It took only one week for the number of COVID-19 cases in South Africa to jump from 52 to 402 and that figure is currently over 700.
On Monday, March 23, President Cyril Ramaphosa updated the nation on the latest measures being adopted to get ahead of the COVID-19 pandemic. He stated that South Africa will embark on a 21-day lockdown starting from the midnight of Thursday, March 26.
And surely, many businesses are in for a rough time especially as the only groups exempted from the lockdown are those in essential services, including the production, distribution, and supply of food. Every other person in South Africa will pretty much remain at home for the next three weeks.
To mitigate the impact of the expected economic slowdown on small, micro and medium enterprises (SMMEs) in the country, the Department of Small Business Development has set up an SMME support intervention comprising of a Debt Relief Fund and a Business Growth/Resilience Facility. And here’s what we know about the intervention.
According to the Department of Small Business Development, the Debt Relief Fund is aimed at providing relief on existing debts and repayments, to assist SMMEs during the period of the COVID-19 State of Disaster.
This facility will also assist entities to acquire raw material, pay labour and other operational costs. All these interventions will be structured to match the patterns of the SMEs’ cash flows, as well as the extent of the impact suffered.
“The Debt Relief Fund will provide relief for all SMMEs whether funded by the State or not, explained Small Business Development Ministry’s Chief of Staff, Sarah Mokwebo, who spoke with Refilwe Moloto of Cape Talk.
“The Debt Relief Fund will provide relief for all SMMEs whether funded by the State or not,” she added.
Small businesses struggling in the wake of COVID-19 can apply for government assistance as from March 24 via an online portal that is being reported to have been problematic since yesterday.
However, the department insists on the use of the SMMESA database, maintaining that it is based on the need to track, monitor and strengthen the impact of business development support to SMME’s by both government and the private sector during this period and beyond.
It is understood that in the future, the database will also be used to enable applications for both financial and non-financial support, as well as access information about business opportunities and the market while also serving as a funnel for support.
The Department of Small Business Development is understood to have made over ZAR 500 Mn (USD 28.7 Mn) available to immediately assist small and medium enterprises that are in distress through a simplified application process.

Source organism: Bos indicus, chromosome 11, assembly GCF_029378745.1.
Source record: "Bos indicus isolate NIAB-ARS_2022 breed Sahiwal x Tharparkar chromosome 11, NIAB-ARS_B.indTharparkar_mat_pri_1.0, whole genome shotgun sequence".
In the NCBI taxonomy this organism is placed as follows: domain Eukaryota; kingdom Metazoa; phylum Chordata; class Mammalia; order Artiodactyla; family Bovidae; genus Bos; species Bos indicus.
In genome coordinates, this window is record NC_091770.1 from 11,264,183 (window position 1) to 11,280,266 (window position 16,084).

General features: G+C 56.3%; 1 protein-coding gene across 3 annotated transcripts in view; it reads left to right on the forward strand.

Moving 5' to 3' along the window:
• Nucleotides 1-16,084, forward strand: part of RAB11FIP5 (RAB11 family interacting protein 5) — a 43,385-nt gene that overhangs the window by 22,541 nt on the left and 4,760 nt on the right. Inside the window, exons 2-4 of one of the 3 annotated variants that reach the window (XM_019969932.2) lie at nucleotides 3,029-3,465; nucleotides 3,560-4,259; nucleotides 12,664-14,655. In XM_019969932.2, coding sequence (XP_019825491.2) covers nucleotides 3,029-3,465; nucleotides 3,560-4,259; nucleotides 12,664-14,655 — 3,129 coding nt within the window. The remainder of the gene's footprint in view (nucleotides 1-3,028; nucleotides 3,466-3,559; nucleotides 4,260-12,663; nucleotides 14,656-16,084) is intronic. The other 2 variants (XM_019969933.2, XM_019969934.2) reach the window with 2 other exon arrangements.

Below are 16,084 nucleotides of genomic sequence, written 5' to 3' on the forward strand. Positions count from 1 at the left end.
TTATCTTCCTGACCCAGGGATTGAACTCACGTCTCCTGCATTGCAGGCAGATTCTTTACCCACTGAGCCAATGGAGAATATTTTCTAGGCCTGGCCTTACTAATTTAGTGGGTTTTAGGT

However, as Mokwebo put it, there is no confirmation this time as to what specific amounts will be disbursed to specific businesses. This is because there are still ongoing engagements with the President, the minister, and business representatives.
She does reveal, in any case, that the ministry is coming up with amounts for various sized categories and maximum amounts for each SMME.
“It will go on a case-by-case basis and prioritise those who need it more,” said Mokwebo.
President Ramaphosa stated in his Monday evening address that all small, micro and medium enterprises (SMMEs) may apply for relief on existing debts and payments. In order to be eligible, all applicants will be required to show an impact, or potential impact, of the virus on their business.
That is to say, for small businesses to be eligible for assistance under the Debt Relief Fund they must demonstrate a direct link to the impact or potential impact of COVID-19 on their business operations.
Additionally, firms must be 100 percent South African owned and employ 70 percent South African workers to be eligible to benefit.
It is also important to note that the financial assistance would be extended to all businesses, irrespective of whether companies are majority black-owned or not.
For businesses with a turnover of less than ZAR 50 Mn (USD 2.8 Mn) a year, the South African Revenue Service (SARS) will relax pay-as-you-earn (PAYE) liabilities over the next four months.
In addition, the Small Enterprise Finance Agency (SEFA) will introduce a payment holiday for a maximum of six months for those that took loans from the agency, while the Industrial Development Corporation (IDC) will offer ZAR 3 Bn (USD 172.3 Mn) in funding for industrial support.
In other news, South Africa’s two richest families, the Ruperts and the Oppenheimers, have pledged ZAR 1 Bn (USD 57.5 Mn) each to assist small businesses and their employees affected by the coronavirus pandemic.
Small businesses are requested to enroll at www.smmesa.gov.za. The site has since gone live but as of this morning, it was reported to be down, just as it was for several hours when it first went live on Tuesday, March 24.
Featured Image Courtesy: Euractiv
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